“By virtue of them being produced in China, we really couldn’t sell them into the U.S. because of tariffs and AD/CVD, so we’ve been excluded from the U.S. market,” Waters said. “Soon after we spun off, we started looking into the potential for us to build a panel for that Performance series that could go into the U.S.”

    Maxeon has two product families: Maxeon solar panels for residential and light commercial, and Performance solar panels for cost-sensitive markets and utility-scale installations. The Maxeon panels use interdigitated back contact (IBC) technology and are the premium panel class that SunPower installers are familiar with. The Performance line uses shingled, mono-PERC cells and has a bifacial offering.

    To get the Performance panels into the U.S. utility-scale market, Maxeon shifted production of PERC cells to its Malaysian facility and expanded its module assembly capacity at its plant in Mexicali, Mexico, to 1.8 GW. Taking production out of China has already led to major U.S. supply contracts: Cypress Creek has agreed to take 300 MW, Origis Energy and Total Energies both signed for 400 MW each and the nearly 1-GW Gemini project outside Las Vegas will use Performance panels.

    Solar panel assembly at Maxeon’s facility in Mexico

    “This gives us a great avenue into the U.S. that allows us to sell cost-competitively and avoid a lot of the tariff issues,” Waters said. “We found there is a huge appetite to work with a Nasdaq-listed, public company that has more traditional Western business practices when it comes to long-term contracts and business dealings. We’ve had an immense amount of demand for product coming out of [Mexico].”

    Greater volume in Malaysia and Mexico was Phase 1 of Maxeon’s U.S. plans. Phase 2 is opening a 3-GW cell and module manufacturing plant in the United States. The company first announced the U.S. manufacturing plans in early 2021 and has been waiting on favorable legislation (like the Solar Energy Manufacturing for America [SEMA] Act) to pass through Congress ever since.

    “When we calculated the cost increase due to producing in the United States — and it’s not just labor, it’s everything from infrastructure to energy costs — you need those incentives that were in SEMA to justify producing in the United States, otherwise the cost delta is just far too much,” Waters said. “For us, we want to go big in the United States — 3 GW. Doing that in the United States would be a shot in the arm for the solar supply chain. We know there’s activity going on with others trying to get into ingot wafering and other parts of the supply chain, so we hope that we can be a part of building this tidal wave to get a supply chain back up and running here in the U.S.”

    Maxeon has also applied for a Dept. of Energy loan through the Energy Policy Act of 2005 Title XVII program. The DOE loans, which have previously gone to “ground-breaking” projects like early utility-scale installations, stipulate the recipient be working with new or significantly improved technologies. Maxeon is complying with that requirement with its next-generation product that Waters said is “a new technology that’s not done in China or broadly across the [other solar panel brands].” Specifically with Maxeon 7, the company is innovating back-end metallization processes.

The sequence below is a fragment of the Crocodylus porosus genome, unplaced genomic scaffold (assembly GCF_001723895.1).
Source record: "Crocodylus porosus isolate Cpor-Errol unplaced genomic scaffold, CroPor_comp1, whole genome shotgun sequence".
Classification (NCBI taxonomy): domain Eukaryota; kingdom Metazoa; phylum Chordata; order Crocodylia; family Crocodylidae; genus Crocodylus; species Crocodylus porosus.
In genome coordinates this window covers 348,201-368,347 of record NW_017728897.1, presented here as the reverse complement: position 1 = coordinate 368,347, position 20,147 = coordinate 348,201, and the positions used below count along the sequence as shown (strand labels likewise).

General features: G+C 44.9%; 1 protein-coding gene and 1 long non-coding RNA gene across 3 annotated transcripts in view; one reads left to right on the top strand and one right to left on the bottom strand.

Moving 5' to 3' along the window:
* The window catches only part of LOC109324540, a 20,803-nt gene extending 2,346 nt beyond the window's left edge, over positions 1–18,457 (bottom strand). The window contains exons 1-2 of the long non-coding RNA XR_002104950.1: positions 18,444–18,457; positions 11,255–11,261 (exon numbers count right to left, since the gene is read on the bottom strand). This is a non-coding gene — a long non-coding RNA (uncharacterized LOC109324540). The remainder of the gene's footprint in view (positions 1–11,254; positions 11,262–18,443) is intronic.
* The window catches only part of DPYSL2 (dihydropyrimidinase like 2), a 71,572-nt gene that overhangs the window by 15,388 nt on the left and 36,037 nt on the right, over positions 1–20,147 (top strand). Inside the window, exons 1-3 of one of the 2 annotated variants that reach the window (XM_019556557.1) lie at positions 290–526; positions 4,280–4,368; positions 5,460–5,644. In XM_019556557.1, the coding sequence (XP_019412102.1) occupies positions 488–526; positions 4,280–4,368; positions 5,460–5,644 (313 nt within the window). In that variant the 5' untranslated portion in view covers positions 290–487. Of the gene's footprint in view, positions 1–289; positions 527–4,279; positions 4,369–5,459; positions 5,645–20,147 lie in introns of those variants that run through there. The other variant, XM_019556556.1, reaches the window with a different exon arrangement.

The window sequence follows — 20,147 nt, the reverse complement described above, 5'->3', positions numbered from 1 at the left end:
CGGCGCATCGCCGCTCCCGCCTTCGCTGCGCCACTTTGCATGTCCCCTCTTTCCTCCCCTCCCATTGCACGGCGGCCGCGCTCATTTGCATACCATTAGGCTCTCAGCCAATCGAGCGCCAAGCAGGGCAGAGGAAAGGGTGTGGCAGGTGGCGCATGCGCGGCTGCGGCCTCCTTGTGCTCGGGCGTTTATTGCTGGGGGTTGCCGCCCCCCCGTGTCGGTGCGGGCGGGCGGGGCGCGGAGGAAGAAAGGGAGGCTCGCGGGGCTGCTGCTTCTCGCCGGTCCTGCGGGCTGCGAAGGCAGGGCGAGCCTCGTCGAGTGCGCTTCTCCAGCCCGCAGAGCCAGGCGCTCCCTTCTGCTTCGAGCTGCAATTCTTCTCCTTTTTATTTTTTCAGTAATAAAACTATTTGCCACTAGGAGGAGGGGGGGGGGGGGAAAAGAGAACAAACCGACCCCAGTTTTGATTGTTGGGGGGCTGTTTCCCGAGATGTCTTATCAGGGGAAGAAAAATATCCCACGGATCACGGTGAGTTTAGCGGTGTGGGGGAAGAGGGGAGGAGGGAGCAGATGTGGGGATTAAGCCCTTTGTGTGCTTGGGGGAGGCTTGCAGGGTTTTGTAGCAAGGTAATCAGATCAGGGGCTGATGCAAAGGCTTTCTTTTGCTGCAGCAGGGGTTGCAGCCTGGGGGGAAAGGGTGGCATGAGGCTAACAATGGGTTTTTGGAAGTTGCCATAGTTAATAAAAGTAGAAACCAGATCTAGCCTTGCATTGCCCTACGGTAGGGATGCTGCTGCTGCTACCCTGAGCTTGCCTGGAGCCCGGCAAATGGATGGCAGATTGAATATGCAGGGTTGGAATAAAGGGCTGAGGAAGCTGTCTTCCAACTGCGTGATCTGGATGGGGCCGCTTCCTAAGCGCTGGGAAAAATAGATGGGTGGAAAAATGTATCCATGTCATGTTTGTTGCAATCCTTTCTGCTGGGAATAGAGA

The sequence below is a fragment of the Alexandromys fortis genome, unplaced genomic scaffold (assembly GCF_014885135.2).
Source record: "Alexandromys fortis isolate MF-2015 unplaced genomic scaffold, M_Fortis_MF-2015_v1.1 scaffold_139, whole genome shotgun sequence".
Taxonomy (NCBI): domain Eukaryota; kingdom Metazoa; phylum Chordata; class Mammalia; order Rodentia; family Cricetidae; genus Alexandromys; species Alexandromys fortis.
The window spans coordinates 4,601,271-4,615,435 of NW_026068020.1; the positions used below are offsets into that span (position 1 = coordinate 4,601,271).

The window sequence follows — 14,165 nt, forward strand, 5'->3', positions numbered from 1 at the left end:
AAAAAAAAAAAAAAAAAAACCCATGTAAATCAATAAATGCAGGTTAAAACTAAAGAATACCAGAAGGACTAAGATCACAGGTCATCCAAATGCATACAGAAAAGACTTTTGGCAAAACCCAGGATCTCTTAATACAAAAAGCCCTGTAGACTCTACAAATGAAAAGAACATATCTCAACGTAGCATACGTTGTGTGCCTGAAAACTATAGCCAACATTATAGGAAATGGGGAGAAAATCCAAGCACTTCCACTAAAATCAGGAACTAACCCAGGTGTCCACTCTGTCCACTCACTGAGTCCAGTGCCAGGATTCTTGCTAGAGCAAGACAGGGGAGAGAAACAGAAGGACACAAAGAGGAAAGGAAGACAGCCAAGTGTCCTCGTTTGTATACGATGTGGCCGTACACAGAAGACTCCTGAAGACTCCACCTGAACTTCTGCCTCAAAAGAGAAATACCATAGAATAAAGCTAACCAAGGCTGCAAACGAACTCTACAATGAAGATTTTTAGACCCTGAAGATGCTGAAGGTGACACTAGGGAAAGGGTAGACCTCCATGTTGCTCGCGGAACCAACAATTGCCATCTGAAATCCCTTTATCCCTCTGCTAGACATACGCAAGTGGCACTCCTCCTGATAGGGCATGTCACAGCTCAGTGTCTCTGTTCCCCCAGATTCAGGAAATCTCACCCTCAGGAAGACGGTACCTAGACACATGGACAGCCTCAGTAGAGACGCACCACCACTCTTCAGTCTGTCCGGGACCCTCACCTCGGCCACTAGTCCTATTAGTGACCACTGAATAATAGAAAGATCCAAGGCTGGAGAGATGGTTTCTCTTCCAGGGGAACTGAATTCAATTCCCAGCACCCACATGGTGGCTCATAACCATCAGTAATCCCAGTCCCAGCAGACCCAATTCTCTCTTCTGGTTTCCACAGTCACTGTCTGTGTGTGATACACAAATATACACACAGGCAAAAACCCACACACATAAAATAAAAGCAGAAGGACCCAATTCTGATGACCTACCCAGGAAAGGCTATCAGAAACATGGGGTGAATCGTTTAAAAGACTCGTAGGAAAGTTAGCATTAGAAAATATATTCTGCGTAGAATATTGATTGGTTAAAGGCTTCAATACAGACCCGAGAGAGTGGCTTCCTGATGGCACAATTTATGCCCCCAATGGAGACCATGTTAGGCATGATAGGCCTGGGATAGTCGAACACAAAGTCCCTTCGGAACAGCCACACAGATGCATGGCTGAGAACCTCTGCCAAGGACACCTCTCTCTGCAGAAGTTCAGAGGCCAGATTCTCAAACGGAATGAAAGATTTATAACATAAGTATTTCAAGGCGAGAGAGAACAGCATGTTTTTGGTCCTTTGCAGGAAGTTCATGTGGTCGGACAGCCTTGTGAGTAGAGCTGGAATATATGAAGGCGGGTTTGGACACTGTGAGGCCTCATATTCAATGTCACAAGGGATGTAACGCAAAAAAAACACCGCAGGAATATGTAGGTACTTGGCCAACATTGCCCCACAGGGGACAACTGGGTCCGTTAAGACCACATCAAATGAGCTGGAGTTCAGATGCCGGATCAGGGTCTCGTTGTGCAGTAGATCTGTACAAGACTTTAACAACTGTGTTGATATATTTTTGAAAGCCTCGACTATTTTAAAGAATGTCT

“We’ve told the DOE we’re waiting on SEMA to come through. If they come through mid-year, we’re aggressively prepared. We’re already doing final site selection and looking at how to construct the plant as fast as we can,” he said. “If it were mid-year 2022 approval on SEMA and the DOE loan guarantee, you would see us being in production early 2024.”

    The U.S. factory would likely set up in the Southeast to serve the eastern side of the country while the Mexicali facility will continue to supply the West.

    Until then, Maxeon continues its global reach. It released the thin, frameless, glassless solar panel Maxeon Air to the European market and bumped its performance warranty outside the United States to a 40-year guarantee. Success in Europe, Asia and Australia could eventually lead to the U.S. market — ultimately where Maxeon wants to be a leading player.

    About The Author

    Kelly Pickerel

    Kelly Pickerel has over a decade of experience reporting on the U.S. solar industry and is currently editor in chief of Solar Power World.

    Комментарии и мнения владельцев

    My experience with Mexican made electronics and auto parts is they are inferior quality products. It makes me hesitant about them and might just use Q Cells instead on my current project.

    Is Maxeon considering making futher supply chain changes (cell supply) due to the AD/CVD Auxin petition investigation? I find the timing of this article rather ironic, due to the fact that these potential 50-250% duties will hurt any module manufacturer sourcing cells from SE Asian named countries.

    I’m still trying to confirm whether or not Maxeon uses Chinese parts. While they weren’t named in the suit, it appears that they do. Their defense is that they have premium pricing. That’s not what the suit is about.

    jinko, sunpower, solar, panels, maxeon

    SunPower Solar Panels 2023 Review (Are They Worth It)

    We’ve helped thousands of homeowners save time and money when going solar by breaking down exactly what they need to know about SunPower’s solar panels. Let’s get started!

    Each product and or company featured here has been independently selected by the writer. You can learn more about our review methodology here. If you make a purchase using the links included, we may earn commission.

    Written by Karsten Neumeister